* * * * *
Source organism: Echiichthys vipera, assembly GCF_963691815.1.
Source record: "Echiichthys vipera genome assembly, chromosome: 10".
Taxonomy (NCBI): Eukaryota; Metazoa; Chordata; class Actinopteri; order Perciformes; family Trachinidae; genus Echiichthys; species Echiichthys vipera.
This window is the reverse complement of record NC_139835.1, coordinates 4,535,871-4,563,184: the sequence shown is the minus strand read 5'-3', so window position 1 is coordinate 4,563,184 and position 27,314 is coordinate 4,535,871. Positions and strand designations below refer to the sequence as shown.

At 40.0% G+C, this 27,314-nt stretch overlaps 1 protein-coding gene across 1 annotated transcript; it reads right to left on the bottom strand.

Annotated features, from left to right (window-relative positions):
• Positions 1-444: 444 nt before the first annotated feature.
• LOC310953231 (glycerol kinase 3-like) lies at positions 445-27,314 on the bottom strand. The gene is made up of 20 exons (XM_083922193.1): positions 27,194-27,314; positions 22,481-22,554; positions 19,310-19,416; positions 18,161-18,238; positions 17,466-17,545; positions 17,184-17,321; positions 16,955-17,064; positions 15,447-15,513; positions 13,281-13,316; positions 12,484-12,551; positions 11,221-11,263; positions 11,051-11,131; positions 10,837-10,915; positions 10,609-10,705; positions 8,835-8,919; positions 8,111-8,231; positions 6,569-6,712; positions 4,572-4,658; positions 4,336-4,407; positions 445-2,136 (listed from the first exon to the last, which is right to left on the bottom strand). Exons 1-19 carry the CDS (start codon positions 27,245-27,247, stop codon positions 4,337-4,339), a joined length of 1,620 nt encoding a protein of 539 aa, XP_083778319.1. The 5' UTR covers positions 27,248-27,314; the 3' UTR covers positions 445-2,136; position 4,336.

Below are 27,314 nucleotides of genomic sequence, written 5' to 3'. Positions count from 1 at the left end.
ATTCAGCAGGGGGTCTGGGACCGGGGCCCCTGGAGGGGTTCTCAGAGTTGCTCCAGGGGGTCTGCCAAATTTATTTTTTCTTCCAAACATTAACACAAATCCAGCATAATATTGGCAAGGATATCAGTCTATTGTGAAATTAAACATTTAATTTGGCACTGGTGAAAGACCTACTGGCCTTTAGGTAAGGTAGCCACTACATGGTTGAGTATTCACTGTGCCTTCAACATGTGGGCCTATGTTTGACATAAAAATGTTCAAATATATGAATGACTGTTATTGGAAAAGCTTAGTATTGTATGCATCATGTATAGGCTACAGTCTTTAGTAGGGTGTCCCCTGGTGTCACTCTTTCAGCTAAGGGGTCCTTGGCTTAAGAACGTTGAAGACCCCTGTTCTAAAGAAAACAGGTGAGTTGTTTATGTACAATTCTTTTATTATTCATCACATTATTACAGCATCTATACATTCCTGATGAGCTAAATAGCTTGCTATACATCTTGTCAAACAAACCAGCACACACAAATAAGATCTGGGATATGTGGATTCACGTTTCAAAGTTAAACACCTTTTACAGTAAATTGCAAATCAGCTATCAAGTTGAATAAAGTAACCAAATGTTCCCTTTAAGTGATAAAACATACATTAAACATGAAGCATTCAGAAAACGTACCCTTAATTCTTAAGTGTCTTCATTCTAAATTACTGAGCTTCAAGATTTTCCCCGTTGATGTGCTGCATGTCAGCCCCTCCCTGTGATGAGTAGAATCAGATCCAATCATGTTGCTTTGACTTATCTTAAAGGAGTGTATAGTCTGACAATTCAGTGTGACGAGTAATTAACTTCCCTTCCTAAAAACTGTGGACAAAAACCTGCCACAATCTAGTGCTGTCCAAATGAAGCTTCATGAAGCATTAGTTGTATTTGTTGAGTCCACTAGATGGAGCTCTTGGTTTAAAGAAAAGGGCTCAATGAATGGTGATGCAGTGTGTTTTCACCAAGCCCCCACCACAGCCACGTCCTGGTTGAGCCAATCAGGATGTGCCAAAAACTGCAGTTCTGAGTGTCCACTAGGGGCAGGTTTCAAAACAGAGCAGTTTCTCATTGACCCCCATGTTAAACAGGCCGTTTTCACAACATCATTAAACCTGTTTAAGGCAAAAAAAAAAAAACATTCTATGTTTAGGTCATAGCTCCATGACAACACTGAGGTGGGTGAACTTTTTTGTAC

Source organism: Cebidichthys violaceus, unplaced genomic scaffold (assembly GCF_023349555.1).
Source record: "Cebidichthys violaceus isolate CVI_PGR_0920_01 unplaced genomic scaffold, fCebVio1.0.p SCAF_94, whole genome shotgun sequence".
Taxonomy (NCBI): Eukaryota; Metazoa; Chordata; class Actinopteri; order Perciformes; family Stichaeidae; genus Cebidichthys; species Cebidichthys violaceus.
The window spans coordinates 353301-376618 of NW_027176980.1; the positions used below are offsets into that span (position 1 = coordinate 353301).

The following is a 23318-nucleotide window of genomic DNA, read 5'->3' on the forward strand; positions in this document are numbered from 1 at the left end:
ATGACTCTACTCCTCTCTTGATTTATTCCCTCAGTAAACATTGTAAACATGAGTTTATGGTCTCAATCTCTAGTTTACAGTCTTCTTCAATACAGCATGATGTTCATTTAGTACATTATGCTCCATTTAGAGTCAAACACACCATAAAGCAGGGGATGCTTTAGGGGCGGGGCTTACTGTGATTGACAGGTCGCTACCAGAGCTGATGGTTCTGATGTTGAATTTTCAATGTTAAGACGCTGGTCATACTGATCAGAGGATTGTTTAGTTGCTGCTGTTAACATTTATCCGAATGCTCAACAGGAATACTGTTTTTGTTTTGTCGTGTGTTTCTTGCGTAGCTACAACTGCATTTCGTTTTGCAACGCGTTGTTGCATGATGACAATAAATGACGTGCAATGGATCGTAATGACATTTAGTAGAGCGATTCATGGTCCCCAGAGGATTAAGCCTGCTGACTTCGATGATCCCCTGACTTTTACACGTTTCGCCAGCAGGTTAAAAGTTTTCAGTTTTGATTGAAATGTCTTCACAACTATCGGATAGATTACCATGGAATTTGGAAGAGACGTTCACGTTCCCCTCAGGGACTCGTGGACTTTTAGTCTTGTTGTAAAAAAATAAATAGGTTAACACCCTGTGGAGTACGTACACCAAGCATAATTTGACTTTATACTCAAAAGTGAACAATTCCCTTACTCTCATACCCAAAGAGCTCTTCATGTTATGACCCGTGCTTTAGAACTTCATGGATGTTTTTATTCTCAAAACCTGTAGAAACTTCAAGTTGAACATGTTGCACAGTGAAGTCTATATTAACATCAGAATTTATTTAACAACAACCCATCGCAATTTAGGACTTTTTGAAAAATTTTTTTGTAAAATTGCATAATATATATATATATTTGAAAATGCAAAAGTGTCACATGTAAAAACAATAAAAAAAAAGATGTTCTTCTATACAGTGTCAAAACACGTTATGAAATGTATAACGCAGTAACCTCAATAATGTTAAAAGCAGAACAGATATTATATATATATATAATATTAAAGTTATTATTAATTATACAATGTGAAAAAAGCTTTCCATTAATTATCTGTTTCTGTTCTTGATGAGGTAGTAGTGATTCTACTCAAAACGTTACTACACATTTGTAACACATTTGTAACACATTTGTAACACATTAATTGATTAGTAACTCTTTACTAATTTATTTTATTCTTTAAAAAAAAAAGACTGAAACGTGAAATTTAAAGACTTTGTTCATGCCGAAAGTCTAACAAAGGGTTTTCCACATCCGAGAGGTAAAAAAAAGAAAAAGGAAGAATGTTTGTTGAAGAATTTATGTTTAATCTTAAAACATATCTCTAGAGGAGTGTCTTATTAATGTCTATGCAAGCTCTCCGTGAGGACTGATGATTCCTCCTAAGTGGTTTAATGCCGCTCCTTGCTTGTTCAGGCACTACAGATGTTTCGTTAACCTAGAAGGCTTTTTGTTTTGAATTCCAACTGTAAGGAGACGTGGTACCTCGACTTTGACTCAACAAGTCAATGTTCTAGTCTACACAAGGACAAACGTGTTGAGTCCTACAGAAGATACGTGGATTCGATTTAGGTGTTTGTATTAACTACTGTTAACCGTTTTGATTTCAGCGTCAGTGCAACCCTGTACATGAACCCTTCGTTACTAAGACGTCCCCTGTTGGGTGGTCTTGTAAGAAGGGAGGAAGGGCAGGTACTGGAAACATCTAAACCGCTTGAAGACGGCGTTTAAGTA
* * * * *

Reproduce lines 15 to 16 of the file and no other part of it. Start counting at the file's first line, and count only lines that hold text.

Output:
The following is a 23318-nucleotide window of genomic DNA, read 5'->3' on the forward strand; positions in this document are numbered from 1 at the left end:
ATGACTCTACTCCTCTCTTGATTTATTCCCTCAGTAAACATTGTAAACATGAGTTTATGGTCTCAATCTCTAGTTTACAGTCTTCTTCAATACAGCATGATGTTCATTTAGTACATTATGCTCCATTTAGAGTCAAACACACCATAAAGCAGGGGATGCTTTAGGGGCGGGGCTTACTGTGATTGACAGGTCGCTACCAGAGCTGATGGTTCTGATGTTGAATTTTCAATGTTAAGACGCTGGTCATACTGATCAGAGGATTGTTTAGTTGCTGCTGTTAACATTTATCCGAATGCTCAACAGGAATACTGTTTTTGTTTTGTCGTGTGTTTCTTGCGTAGCTACAACTGCATTTCGTTTTGCAACGCGTTGTTGCATGATGACAATAAATGACGTGCAATGGATCGTAATGACATTTAGTAGAGCGATTCATGGTCCCCAGAGGATTAAGCCTGCTGACTTCGATGATCCCCTGACTTTTACACGTTTCGCCAGCAGGTTAAAAGTTTTCAGTTTTGATTGAAATGTCTTCACAACTATCGGATAGATTACCATGGAATTTGGAAGAGACGTTCACGTTCCCCTCAGGGACTCGTGGACTTTTAGTCTTGTTGTAAAAAAATAAATAGGTTAACACCCTGTGGAGTACGTACACCAAGCATAATTTGACTTTATACTCAAAAGTGAACAATTCCCTTACTCTCATACCCAAAGAGCTCTTCATGTTATGACCCGTGCTTTAGAACTTCATGGATGTTTTTATTCTCAAAACCTGTAGAAACTTCAAGTTGAACATGTTGCACAGTGAAGTCTATATTAACATCAGAATTTATTTAACAACAACCCATCGCAATTTAGGACTTTTTGAAAAATTTTTTTGTAAAATTGCATAATATATATATATATTTGAAAATGCAAAAGTGTCACATGTAAAAACAATAAAAAAAAAGATGTTCTTCTATACAGTGTCAAAACACGTTATGAAATGTATAACGCAGTAACCTCAATAATGTTAAAAGCAGAACAGATATTATATATATATATAATATTAAAGTTATTATTAATTATACAATGTGAAAAAAGCTTTCCATTAATTATCTGTTTCTGTTCTTGATGAGGTAGTAGTGATTCTACTCAAAACGTTACTACACATTTGTAACACATTTGTAACACATTTGTAACACATTAATTGATTAGTAACTCTTTACTAATTTATTTTATTCTTTAAAAAAAAAAGACTGAAACGTGAAATTTAAAGACTTTGTTCATGCCGAAAGTCTAACAAAGGGTTTTCCACATCCGAGAGGTAAAAAAAAGAAAAAGGAAGAATGTTTGTTGAAGAATTTATGTTTAATCTTAAAACATATCTCTAGAGGAGTGTCTTATTAATGTCTATGCAAGCTCTCCGTGAGGACTGATGATTCCTCCTAAGTGGTTTAATGCCGCTCCTTGCTTGTTCAGGCACTACAGATGTTTCGTTAACCTAGAAGGCTTTTTGTTTTGAATTCCAACTGTAAGGAGACGTGGTACCTCGACTTTGACTCAACAAGTCAATGTTCTAGTCTACACAAGGACAAACGTGTTGAGTCCTACAGAAGATACGTGGATTCGATTTAGGTGTTTGTATTAACTACTGTTAACCGTTTTGATTTCAGCGTCAGTGCAACCCTGTACATGAACCCTTCGTTACTAAGACGTCCCCTGTTGGGTGGTCTTGTAAGAAGGGAGGAAGGGCAGGTACTGGAAACATCTAAACCGCTTGAAGACGGCGTTTAAGTA